And Rumours of War: Foreign policy

The diplomatic relations of the Norwegian state are more distant and more changeable than those of most other Powers, for three reasons. First, the Atlantic gives a security which removes the need for the decades-long defensive alliances that are the rule on the mainland. Second, the many irredentist aims of the regime make for opportunism and “rushing to the aid of the victor”, always in the hope of picking up some spoils by tipping the balance in a war. And third, the consequent reputation for backstabbing, combined with the memory of the Plague, makes the other Powers keep their distance, accepting Norwegian aid when it is offered in war, but never making peacetime plans that depend on it.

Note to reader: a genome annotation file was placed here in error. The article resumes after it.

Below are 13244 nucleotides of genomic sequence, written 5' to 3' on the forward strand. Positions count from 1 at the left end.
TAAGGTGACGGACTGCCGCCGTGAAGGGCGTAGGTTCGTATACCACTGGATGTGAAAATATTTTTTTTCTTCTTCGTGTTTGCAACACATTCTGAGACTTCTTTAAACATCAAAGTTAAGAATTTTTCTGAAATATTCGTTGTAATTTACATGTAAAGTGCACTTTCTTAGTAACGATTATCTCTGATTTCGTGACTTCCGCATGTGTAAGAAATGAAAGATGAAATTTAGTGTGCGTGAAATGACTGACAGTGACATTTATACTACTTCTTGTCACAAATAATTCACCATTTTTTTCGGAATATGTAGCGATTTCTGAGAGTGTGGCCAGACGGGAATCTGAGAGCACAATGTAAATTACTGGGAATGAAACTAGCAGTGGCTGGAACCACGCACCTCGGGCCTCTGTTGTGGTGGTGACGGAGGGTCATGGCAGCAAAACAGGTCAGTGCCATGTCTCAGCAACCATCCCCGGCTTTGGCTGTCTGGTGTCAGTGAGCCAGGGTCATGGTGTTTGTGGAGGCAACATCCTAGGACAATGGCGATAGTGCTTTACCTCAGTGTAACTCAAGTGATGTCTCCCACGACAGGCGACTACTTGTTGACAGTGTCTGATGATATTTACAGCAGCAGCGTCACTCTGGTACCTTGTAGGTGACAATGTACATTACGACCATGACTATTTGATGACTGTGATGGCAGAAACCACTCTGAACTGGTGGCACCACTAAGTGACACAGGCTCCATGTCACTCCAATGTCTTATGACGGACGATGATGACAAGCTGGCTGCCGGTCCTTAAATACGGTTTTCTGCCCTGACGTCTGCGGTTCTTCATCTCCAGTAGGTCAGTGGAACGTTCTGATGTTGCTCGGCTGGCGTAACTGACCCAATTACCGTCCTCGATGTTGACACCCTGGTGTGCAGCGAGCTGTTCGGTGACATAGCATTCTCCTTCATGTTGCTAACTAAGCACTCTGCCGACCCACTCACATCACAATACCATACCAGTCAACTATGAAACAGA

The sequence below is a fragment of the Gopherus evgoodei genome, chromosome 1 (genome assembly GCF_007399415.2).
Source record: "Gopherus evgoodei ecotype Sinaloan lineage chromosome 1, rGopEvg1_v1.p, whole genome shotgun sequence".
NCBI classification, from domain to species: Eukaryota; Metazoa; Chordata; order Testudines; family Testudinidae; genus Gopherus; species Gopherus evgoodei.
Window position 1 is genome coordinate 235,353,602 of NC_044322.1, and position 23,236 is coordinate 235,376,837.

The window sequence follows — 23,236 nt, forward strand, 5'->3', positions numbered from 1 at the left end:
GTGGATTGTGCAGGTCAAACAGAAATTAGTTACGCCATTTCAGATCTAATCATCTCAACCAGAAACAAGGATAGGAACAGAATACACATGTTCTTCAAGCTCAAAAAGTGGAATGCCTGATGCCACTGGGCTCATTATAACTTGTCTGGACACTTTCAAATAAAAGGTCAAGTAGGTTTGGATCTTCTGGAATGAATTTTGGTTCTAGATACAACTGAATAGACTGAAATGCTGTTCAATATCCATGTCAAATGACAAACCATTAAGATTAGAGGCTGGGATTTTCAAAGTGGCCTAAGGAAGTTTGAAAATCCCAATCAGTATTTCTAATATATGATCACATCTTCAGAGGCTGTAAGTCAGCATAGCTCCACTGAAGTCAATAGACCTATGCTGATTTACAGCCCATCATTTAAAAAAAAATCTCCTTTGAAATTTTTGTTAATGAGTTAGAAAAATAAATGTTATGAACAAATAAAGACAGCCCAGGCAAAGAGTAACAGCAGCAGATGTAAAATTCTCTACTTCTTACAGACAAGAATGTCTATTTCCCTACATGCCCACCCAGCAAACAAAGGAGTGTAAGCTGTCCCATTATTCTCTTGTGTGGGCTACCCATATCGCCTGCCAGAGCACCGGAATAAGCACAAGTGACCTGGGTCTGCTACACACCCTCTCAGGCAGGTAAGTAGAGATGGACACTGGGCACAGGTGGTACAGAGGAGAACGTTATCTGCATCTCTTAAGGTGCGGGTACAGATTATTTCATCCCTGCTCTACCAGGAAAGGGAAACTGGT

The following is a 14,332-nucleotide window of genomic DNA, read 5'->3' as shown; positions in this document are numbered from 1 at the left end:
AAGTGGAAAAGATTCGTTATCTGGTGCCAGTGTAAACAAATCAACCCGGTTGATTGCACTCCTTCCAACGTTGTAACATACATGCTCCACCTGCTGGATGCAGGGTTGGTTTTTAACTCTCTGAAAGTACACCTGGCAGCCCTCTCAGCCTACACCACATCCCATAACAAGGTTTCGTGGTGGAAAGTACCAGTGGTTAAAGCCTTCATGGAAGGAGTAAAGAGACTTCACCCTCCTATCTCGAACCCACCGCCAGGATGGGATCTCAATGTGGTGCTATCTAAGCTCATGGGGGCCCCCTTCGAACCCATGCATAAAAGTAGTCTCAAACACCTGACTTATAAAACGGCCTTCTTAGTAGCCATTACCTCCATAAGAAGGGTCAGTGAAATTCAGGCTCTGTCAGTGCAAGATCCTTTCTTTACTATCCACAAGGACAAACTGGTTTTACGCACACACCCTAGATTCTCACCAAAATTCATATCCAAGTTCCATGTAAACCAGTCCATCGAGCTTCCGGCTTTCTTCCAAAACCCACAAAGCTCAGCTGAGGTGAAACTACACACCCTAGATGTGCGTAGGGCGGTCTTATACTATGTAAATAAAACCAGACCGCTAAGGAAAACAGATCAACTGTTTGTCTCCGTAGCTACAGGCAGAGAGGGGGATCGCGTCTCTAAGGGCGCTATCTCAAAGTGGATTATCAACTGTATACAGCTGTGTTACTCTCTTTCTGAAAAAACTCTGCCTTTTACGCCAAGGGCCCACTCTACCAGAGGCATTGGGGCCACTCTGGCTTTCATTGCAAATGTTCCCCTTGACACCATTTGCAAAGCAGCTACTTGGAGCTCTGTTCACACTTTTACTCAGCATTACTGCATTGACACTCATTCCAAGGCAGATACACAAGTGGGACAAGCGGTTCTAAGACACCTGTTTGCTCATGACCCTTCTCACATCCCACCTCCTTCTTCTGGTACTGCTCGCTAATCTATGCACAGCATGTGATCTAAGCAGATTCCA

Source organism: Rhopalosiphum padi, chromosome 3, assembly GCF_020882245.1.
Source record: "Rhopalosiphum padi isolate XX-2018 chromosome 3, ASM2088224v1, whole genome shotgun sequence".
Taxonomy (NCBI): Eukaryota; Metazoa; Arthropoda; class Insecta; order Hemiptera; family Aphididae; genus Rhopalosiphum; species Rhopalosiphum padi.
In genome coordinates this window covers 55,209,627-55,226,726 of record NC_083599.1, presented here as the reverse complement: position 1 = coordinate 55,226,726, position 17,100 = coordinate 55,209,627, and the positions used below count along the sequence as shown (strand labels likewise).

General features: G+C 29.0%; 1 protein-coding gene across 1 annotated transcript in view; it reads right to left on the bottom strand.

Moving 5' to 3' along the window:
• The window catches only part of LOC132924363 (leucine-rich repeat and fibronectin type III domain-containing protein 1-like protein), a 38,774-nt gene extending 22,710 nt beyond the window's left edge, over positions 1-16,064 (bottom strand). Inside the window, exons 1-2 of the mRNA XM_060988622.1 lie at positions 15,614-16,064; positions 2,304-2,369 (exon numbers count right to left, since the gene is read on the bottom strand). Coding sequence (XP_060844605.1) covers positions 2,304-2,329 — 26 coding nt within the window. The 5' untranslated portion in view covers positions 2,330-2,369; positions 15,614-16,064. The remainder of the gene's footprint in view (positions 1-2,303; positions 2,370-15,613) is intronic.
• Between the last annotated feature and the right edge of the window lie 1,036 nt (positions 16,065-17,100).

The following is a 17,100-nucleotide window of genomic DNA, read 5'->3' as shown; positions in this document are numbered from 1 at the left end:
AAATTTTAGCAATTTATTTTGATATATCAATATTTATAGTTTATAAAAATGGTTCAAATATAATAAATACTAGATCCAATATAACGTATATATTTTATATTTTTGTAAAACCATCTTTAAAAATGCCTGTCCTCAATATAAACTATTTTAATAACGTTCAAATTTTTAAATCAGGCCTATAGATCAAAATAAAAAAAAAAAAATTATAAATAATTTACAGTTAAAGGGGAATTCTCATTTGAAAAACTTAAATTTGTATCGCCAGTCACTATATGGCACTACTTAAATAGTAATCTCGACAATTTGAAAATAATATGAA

A point of constancy in this shifting ground is Italy. With a vast fleet and a long land border, Italy is the one power with the undoubted ability to trouble the Norwegian electorate in its own domain, not to mention sweeping Norwegian trade from the seas. Conversely, the most dreaded scenario in Italian political circles is war with a European power with access to Norwegian harbours and soil. So paranoid are the Italian leaders on this subject that in 1799 they even declared war on France, then fighting Germany and Prussia, on the grounds that French ships were permitted to use Norwegian ports! The issue was resolved peacefully by Norway and France denouncing their basing treaty, but served as notice that the Italians are deathly serious in their desire to keep all other Powers off the American continent. The two American powers, consequently, are careful not to offend each other, and in fact have been at peace for four centuries. On those few occasions where their interests clash, such as over Germany – which Italy desires to maintain as a bastion against France, and with which Norway disputes ownership of the southern tip of Sweden – negotiation is the order of the day, occasionally eliciting dry remarks from the diplomats of other powers, who tend to deal with the Ynglings in their more aggressive modes.